Possible Job Titles for This Career
- Highway Patrol
- State Highway Patrol
- State Patrol
- State Police
- State Trooper
State Trooper Salary and Job Outlook
State trooper salaries vary depending on the state in which they work. According to the US Bureau of Labor Statistics (BLS), the average annual salary nationally is $61,270 for police and sheriff’s patrol officers.1 The BLS estimates 4% job growth for police and detectives from 2014 to 2024.2 Promotions through the ranks are possible for qualified officers. However, since state trooper agencies only tend to grow in tandem with state population growth, higher ranking positions usually do not open until senior officers retire.
State Trooper Requirements by State
- California Highway Patrol
- Florida Highway Patrol
- Georgia State Patrol
- Illinois State Police
- Michigan State Police
- Missouri State Highway Patrol
- New York State Police
- North Carolina Highway Patrol
- Ohio State Highway Patrol
- Texas Highway Patrol
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Frequently Asked Questions
Question: How important is education when seeking a position as a state patrol officer?
Answer: While most states only require a high school diploma or GED, an associate’s degree or a bachelor’s degree in criminal justice or a similar field may give candidates an edge during the hiring process.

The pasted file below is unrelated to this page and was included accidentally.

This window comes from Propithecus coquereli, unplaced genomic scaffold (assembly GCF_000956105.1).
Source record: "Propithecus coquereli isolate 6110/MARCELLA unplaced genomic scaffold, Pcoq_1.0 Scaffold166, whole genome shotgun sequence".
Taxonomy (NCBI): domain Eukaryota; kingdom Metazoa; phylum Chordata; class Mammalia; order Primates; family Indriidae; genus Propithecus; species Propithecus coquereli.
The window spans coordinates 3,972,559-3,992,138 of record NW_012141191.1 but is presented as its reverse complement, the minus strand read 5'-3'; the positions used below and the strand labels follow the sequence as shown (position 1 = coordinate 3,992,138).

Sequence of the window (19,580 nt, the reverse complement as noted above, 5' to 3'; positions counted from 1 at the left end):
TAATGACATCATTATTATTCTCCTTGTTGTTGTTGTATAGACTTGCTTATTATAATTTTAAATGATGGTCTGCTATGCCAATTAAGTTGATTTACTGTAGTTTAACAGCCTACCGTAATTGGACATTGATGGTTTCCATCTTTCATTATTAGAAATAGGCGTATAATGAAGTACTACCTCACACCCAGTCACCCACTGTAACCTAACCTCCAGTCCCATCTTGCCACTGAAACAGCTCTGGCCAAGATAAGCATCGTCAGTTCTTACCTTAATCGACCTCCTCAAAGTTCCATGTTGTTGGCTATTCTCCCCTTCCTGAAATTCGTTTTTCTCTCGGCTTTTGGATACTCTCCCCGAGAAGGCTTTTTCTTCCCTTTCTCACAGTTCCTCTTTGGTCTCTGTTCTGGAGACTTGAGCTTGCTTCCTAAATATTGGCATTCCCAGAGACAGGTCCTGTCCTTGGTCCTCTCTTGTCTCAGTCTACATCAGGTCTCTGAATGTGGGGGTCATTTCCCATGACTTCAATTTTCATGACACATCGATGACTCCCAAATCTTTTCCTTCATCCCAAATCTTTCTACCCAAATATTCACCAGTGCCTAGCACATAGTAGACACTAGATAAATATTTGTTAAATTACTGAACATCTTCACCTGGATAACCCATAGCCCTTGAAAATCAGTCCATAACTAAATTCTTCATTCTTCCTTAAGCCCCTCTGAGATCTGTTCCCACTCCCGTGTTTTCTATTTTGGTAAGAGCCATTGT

Question: What kind of hours do state troopers generally work?
Answer: State troopers typically work a 40 hour week, although overtime may be required. Schedules depend on the state for which the patrol officer works. State police in New York state, for example, work 12-hour shifts for 14 days each month. Night and weekend shifts are common, especially for junior officers.
Question: What benefits do state police generally receive?
Answer: Again, benefits may vary on a state-by-state basis. However, benefits may include health insurance, life insurance, retirement, and paid time off.
- National Association of Police Organizations – A national coalition of police associations and police units, dedicated to education, advocacy, and political action.
- International Union of Police Associations: National Police and Troopers Association – A professional organization dedicated to assisting police officers and state troopers with education, communication, and earning better pay.
- National Troopers Coalition – A nonprofit organization for state troopers across the United States, assists state trooper associations with helping their members get the best salaries, benefits, and working conditions.
- The American Association of State Troopers – A national fraternal organization for state troopers.
1. Bureau of Labor Statistics Occupational Employment and Wages May 2015, Police and Sheriff’s Patrol Officers: https://www.bls.gov/oes/current/oes333051.htm
2. Bureau of Labor Statistics Occupational Outlook Handbook, Police and Detectives: https://www.bls.gov/ooh/protective-service/police-and-detectives.htm